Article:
Be forewarned: Reggie hates the vet.
Good luck getting him in the car.
I don't know how he knows when it's time to go to the vet, but he knows.
Finally, give him some time.
I've never been married, so it's only been Reggie and me for his whole life.
He's gone everywhere with me, so please include him on your daily car rides if you can.
He sits well in the backseat, and he doesn't bark or complain.
He just loves to be around people, and me most especially.
Which means that this transition is going to be hard, with him going to live with someone new.
And that's why I need to share one more bit of info with you....His name's not Reggie.
I don't know what made me do it, but when I dropped him off at the shelter, I told them his name was Reggie.
He's a smart dog, he'll get used to it and will respond to it, of that I have no doubt.
But I just couldn't bear to give them his real name.
For me to do that, it seemed so final, that handing him over to the shelter was as good as me admitting that I'd never see him again.
And if I end upcoming back, getting him, and tearing up this letter, it means everything is fine.
But if someone else is reading it, well ... well it means that his new owner should know his real name.
It'll help you bond with him.
Who knows, maybe you'll even notice a change in his demeanor if he's been giving you problems.
His real name is "Tank".
Because that is what I drive.
Again, if you're reading this and you're from the area, maybe my name has been on the news.
I told the shelter that they couldn't make"Reggie" available for adoption until they received word from my company commander.
See, my parents are gone, I have no siblings, no one I could have left Tank with ... and it was my only real request of the Army upon my deployment to Iraq, that they make one the shelter ... in the "event" ... to tell them that Tank could be put up for adoption.
Luckily, my colonel is a dog guy, too, and he knew where my platoon was headed.
He said he'd do it personally.
And if you're reading this, then he made good on his word.
Well, this letter is getting downright depressing, even though, frankly, I'm just writing it for my dog.
I couldn't imagine if I was writing it for a wife and kids and family ... but still, Tank has been my family for the last six years, almost as long as the Army has been my family.
And now I hope and pray that you make him part of your family and that he will adjust and come to love you the same way he loved me.
That unconditional love from a dog is what I take with me to Iraq as an inspiration to do something selfless, to protect innocent people from those who would do terrible things ... and to keep those terrible people from coming over here.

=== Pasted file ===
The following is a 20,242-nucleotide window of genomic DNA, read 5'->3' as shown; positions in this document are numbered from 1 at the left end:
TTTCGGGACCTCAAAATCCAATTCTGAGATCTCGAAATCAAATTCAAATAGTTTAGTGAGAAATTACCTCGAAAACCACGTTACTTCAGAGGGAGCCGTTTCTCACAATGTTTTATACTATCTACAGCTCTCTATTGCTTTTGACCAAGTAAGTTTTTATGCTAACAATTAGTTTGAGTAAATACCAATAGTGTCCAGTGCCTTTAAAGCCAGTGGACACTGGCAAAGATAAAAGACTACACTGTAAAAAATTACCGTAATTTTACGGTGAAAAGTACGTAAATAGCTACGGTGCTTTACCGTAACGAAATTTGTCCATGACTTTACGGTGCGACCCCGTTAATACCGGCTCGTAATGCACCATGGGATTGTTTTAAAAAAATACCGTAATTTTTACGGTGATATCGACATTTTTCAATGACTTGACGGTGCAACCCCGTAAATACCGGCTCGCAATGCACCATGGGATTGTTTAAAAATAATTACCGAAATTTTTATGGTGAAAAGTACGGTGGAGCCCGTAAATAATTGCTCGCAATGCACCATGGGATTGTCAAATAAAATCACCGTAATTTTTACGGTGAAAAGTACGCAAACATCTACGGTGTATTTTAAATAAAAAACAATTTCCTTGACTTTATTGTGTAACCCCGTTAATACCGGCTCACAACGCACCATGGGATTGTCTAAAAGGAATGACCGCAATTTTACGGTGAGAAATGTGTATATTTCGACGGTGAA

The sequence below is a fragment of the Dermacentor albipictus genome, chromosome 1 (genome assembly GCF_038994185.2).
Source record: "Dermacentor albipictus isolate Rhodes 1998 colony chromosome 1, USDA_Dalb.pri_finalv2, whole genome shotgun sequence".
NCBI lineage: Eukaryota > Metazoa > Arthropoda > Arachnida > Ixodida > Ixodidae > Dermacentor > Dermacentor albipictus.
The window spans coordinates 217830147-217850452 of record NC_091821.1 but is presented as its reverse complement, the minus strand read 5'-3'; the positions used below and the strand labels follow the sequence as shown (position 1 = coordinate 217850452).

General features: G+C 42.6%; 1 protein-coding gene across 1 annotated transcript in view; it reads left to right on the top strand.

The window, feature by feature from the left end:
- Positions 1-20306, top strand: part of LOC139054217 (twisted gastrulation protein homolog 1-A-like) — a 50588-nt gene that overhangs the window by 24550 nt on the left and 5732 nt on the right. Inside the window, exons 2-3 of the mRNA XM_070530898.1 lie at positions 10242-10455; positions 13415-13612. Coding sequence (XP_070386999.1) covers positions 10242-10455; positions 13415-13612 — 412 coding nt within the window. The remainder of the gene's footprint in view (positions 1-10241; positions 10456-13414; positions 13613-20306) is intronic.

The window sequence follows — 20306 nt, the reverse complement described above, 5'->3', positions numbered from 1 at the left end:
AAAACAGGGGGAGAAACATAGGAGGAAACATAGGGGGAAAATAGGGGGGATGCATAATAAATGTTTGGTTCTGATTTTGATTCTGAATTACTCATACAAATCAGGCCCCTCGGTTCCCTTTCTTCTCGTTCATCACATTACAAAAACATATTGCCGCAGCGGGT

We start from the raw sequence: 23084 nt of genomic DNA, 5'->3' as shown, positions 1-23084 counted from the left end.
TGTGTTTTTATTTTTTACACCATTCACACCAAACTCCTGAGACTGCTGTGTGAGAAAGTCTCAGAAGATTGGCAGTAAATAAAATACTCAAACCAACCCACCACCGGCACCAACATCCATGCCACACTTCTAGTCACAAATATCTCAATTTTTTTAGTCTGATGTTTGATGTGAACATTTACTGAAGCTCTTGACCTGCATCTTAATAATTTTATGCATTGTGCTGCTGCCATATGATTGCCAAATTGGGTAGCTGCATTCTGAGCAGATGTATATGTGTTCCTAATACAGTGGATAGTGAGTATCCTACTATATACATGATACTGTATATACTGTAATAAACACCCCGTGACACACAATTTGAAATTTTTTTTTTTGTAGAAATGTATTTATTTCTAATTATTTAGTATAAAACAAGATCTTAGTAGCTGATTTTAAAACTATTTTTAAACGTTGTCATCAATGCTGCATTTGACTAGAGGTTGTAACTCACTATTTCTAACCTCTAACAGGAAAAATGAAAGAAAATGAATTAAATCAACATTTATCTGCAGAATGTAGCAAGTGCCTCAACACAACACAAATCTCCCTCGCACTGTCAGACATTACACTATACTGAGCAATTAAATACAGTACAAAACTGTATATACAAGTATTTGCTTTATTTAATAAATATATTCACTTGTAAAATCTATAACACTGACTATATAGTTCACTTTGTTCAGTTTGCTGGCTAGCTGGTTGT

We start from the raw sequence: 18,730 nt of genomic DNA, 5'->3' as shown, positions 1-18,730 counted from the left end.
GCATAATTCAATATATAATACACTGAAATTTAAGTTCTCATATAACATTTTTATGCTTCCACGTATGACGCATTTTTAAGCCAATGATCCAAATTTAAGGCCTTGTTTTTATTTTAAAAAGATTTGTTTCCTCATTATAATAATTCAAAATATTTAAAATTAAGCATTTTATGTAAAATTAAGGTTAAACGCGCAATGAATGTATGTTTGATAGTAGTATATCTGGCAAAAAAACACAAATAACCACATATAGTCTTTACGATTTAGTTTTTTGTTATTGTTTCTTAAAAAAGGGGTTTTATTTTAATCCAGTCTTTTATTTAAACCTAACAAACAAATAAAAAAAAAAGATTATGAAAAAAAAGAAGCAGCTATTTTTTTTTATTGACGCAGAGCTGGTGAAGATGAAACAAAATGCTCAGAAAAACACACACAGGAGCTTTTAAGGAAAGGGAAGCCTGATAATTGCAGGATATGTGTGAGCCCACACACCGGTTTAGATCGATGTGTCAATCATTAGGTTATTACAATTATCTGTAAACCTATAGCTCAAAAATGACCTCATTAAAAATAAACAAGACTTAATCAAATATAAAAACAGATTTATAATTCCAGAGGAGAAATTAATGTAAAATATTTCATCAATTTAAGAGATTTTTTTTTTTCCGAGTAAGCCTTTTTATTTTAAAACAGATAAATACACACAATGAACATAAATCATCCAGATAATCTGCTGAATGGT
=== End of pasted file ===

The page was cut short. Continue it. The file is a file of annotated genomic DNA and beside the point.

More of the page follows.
If I have to give up Tank in order to do it, I am glad to have done so.
He is my example of service and of love.
I hope I honored him by my service to my country and comrades.
All right, that's enough.
I deploy this evening and have to drop this letter off at the shelter.
I don't think I'll say another good-bye to Tank, though.
I cried too much the first time.
Maybe I'll peek in on him and see if he finally got that third tennis ball in his mouth.
Good luck with Tank.
Give him a good home,and give him an extra kiss goodnight - every night - from me.
Thank you,
Paul Mallory

I folded the letter and slipped it back in the envelope.
Sure I had heard of Paul Mallory, everyone in town knew him, even new people like me.
Local kid, killed in Iraq a few months ago and posthumously earning the Silver Star when he gave his life to save three buddies.
Flags had been at half-mast all summer.
I leaned forward in my chair and rested my elbows on my knees, staring at the dog.
"Hey, Tank," I said quietly.
The dog's head whipped up, his ears cocked and his eyes bright.
"C'mere boy."
He was instantly on his feet, his nails clicking on the hardwood floor.
He sat in front of me, his head tilted, searching for the name he hadn't heard in months.
"Tank," I whispered.
His tail swished.
I kept whispering his name, over and over, and each time, his ears lowered, his eyes softened, and his posture relaxed as a wave of contentment just seemed to flood him.
I stroked his ears, rubbed his shoulders, buried my face into his scruff and hugged him.
"It's me now, Tank, just you and me. Your old pal gave you to me."
Tank reached up and licked my cheek.
"So whatdaya say we play some ball?"
His ears perked again.
"Yeah? Ball? You like that? Ball?"
Tank tore from my hands and disappeared in the next room.
And when he came back, he had three tennis balls in his mouth..